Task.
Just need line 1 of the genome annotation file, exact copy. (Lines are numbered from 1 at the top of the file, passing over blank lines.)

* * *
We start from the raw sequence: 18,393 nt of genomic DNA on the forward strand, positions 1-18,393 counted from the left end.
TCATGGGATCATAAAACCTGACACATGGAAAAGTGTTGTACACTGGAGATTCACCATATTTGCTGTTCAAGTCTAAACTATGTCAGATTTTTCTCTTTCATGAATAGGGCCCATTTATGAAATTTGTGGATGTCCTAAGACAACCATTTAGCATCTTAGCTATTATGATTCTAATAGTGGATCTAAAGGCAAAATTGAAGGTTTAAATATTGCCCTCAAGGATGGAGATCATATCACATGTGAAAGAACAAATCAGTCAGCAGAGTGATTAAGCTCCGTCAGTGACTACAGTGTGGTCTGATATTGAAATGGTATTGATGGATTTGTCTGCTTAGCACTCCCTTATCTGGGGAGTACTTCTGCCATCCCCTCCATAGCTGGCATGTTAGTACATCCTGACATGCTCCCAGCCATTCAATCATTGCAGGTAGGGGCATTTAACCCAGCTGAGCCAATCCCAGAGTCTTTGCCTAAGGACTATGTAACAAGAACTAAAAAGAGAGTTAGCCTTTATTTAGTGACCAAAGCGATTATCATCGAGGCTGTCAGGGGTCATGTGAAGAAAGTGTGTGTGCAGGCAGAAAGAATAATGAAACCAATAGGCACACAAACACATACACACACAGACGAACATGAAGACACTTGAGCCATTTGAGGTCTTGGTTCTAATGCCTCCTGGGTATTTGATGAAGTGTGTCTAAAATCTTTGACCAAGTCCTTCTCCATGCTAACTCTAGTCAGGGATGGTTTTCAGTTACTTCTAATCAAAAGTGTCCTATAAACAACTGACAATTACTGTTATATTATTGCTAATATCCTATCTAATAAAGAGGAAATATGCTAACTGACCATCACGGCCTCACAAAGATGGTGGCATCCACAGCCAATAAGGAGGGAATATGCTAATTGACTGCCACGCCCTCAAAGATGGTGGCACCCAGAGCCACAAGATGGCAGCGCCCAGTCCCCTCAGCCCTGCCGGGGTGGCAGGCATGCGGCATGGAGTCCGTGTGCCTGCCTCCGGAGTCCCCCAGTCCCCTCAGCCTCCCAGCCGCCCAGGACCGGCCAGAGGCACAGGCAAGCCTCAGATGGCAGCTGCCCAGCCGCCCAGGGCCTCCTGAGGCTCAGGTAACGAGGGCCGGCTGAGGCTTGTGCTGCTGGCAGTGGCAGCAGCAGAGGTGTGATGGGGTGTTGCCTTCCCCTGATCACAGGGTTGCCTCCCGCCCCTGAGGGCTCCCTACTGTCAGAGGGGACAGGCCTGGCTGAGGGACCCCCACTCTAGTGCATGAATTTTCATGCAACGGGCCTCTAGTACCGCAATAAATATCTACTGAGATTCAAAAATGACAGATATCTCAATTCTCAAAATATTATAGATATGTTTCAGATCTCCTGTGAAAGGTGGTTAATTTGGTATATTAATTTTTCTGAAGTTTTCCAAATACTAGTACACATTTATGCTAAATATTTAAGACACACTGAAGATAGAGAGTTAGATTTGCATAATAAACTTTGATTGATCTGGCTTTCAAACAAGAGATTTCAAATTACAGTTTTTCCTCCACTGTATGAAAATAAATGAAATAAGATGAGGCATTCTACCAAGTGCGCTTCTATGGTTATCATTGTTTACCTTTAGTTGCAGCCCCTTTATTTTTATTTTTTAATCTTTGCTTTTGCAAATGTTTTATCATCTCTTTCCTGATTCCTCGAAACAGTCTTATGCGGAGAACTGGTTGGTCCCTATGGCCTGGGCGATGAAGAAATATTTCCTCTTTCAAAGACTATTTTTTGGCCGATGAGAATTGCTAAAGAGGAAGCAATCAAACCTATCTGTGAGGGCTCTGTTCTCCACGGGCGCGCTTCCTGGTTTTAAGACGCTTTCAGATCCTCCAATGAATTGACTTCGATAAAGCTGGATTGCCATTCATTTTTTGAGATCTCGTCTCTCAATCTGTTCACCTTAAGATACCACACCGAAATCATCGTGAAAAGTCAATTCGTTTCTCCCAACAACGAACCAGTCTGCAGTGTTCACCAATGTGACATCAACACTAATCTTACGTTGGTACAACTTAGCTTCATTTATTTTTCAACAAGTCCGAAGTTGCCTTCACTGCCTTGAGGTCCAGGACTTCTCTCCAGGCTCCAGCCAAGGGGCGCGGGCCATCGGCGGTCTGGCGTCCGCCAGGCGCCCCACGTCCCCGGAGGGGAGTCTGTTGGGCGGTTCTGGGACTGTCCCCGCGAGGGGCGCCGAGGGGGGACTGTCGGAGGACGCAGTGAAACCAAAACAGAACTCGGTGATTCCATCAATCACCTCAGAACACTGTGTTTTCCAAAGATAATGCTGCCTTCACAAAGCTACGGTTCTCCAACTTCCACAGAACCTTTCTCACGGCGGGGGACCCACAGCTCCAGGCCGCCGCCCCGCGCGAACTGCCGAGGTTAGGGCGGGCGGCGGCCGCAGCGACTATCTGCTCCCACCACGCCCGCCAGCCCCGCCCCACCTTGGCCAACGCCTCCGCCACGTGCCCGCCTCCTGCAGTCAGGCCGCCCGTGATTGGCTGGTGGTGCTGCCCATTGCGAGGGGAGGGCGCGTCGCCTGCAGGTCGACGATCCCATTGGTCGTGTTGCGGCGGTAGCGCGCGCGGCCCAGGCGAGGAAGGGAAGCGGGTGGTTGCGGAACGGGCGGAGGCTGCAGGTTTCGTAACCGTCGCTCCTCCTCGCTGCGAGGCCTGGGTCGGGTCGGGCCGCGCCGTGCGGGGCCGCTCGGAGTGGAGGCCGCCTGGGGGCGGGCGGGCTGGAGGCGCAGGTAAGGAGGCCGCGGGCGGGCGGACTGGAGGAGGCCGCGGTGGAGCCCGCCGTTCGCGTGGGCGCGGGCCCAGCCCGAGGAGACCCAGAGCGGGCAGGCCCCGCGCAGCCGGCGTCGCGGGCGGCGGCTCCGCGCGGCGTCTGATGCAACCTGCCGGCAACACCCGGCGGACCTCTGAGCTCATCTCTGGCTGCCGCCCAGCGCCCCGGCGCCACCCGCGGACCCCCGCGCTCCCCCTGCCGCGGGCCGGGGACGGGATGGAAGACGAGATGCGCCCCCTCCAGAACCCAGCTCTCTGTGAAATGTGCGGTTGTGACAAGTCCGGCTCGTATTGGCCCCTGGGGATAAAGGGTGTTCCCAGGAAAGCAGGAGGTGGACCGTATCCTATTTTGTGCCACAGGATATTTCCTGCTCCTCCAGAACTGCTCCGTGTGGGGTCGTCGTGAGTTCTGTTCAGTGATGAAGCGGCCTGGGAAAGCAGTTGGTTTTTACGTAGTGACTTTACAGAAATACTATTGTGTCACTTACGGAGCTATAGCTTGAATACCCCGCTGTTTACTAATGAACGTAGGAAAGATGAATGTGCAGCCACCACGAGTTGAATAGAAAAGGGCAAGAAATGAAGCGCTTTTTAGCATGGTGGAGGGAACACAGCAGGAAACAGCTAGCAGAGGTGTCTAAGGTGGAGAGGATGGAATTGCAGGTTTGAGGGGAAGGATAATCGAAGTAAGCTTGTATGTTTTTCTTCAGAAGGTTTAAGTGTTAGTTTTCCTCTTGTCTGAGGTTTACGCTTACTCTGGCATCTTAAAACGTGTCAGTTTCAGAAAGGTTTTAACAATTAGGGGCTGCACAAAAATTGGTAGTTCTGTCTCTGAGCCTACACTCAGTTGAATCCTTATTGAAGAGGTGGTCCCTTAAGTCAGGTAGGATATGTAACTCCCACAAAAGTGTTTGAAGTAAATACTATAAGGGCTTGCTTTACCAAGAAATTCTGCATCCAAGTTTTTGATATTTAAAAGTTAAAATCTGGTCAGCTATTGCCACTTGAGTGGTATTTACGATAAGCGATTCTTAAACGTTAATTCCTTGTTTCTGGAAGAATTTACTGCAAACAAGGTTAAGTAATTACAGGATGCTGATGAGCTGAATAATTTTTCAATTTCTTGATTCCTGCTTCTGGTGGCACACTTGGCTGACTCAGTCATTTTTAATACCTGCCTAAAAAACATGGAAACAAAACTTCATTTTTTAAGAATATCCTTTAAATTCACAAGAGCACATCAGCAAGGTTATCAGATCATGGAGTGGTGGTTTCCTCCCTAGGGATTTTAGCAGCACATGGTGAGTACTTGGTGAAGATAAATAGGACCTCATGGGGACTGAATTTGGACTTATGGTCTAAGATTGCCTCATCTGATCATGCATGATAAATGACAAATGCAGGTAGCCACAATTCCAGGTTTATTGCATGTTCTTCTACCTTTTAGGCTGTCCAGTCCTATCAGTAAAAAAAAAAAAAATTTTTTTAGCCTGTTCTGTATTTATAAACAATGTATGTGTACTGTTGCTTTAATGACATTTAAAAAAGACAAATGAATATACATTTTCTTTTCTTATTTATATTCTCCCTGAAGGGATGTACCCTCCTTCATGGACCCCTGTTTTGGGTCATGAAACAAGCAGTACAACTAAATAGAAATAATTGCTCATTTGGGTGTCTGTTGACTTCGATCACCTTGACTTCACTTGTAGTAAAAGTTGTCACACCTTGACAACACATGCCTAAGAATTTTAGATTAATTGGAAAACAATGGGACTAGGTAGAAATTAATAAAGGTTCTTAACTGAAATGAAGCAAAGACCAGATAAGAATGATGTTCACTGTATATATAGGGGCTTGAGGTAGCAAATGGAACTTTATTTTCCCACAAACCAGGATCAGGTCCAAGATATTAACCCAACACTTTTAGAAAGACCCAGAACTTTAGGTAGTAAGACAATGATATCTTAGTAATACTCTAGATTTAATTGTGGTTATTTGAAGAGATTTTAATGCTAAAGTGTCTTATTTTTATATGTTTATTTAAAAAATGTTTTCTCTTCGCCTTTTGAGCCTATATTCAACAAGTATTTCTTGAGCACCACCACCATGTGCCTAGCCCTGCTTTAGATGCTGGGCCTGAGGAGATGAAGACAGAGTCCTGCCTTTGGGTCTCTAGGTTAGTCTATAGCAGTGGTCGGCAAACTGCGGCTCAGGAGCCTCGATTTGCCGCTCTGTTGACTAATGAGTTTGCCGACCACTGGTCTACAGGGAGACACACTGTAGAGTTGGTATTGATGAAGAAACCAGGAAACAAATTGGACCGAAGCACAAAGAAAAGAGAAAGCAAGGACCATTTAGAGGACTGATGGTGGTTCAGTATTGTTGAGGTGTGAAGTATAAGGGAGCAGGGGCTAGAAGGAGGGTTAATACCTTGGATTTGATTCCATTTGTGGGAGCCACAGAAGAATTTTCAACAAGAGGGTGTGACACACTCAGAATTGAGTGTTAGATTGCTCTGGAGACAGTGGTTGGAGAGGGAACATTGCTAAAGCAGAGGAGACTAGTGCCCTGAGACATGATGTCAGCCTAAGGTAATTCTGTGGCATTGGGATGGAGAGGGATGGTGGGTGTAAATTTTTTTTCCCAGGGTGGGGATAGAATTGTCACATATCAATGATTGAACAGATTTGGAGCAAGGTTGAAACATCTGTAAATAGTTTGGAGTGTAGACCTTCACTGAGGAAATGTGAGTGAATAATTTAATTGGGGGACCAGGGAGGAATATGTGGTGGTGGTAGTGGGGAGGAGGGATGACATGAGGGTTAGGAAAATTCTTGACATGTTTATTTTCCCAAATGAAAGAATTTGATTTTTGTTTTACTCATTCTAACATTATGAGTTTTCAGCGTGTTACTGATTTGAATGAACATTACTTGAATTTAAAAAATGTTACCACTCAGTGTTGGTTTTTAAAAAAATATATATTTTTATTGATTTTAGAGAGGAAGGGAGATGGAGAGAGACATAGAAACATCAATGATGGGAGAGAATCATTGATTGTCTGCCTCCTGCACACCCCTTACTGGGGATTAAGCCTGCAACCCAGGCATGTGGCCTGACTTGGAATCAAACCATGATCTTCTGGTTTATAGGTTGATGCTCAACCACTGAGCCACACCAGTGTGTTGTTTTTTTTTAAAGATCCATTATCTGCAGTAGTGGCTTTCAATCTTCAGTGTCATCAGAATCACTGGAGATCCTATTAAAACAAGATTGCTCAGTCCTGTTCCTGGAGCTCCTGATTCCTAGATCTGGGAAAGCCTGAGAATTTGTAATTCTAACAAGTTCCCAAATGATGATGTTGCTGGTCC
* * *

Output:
We start from the raw sequence: 18,393 nt of genomic DNA on the forward strand, positions 1-18,393 counted from the left end.